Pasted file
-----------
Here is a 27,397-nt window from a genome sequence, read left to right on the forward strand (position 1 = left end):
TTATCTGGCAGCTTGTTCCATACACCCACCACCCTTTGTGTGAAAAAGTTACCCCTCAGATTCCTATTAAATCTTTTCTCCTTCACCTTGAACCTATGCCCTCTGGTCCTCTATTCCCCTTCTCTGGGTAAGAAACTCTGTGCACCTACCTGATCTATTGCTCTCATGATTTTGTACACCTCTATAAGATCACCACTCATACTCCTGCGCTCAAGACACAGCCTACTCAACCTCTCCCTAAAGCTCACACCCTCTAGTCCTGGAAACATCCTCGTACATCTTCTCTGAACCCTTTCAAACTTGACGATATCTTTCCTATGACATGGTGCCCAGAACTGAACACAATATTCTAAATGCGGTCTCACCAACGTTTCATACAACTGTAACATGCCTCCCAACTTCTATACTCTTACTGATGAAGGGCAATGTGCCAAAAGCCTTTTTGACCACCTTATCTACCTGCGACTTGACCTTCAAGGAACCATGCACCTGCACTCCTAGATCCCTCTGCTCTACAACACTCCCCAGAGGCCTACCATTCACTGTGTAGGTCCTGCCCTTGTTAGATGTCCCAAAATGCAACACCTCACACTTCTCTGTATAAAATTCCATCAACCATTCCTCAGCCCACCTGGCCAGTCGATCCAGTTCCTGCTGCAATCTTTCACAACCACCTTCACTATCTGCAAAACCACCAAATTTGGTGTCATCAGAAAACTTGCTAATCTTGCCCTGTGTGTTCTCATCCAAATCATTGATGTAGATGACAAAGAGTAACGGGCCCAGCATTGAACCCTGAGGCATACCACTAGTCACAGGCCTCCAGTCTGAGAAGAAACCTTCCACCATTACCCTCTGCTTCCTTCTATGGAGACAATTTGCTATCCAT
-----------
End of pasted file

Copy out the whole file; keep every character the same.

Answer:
Here is a 27,397-nt window from a genome sequence, read left to right on the forward strand (position 1 = left end):
TTATCTGGCAGCTTGTTCCATACACCCACCACCCTTTGTGTGAAAAAGTTACCCCTCAGATTCCTATTAAATCTTTTCTCCTTCACCTTGAACCTATGCCCTCTGGTCCTCTATTCCCCTTCTCTGGGTAAGAAACTCTGTGCACCTACCTGATCTATTGCTCTCATGATTTTGTACACCTCTATAAGATCACCACTCATACTCCTGCGCTCAAGACACAGCCTACTCAACCTCTCCCTAAAGCTCACACCCTCTAGTCCTGGAAACATCCTCGTACATCTTCTCTGAACCCTTTCAAACTTGACGATATCTTTCCTATGACATGGTGCCCAGAACTGAACACAATATTCTAAATGCGGTCTCACCAACGTTTCATACAACTGTAACATGCCTCCCAACTTCTATACTCTTACTGATGAAGGGCAATGTGCCAAAAGCCTTTTTGACCACCTTATCTACCTGCGACTTGACCTTCAAGGAACCATGCACCTGCACTCCTAGATCCCTCTGCTCTACAACACTCCCCAGAGGCCTACCATTCACTGTGTAGGTCCTGCCCTTGTTAGATGTCCCAAAATGCAACACCTCACACTTCTCTGTATAAAATTCCATCAACCATTCCTCAGCCCACCTGGCCAGTCGATCCAGTTCCTGCTGCAATCTTTCACAACCACCTTCACTATCTGCAAAACCACCAAATTTGGTGTCATCAGAAAACTTGCTAATCTTGCCCTGTGTGTTCTCATCCAAATCATTGATGTAGATGACAAAGAGTAACGGGCCCAGCATTGAACCCTGAGGCATACCACTAGTCACAGGCCTCCAGTCTGAGAAGAAACCTTCCACCATTACCCTCTGCTTCCTTCTATGGAGACAATTTGCTATCCAT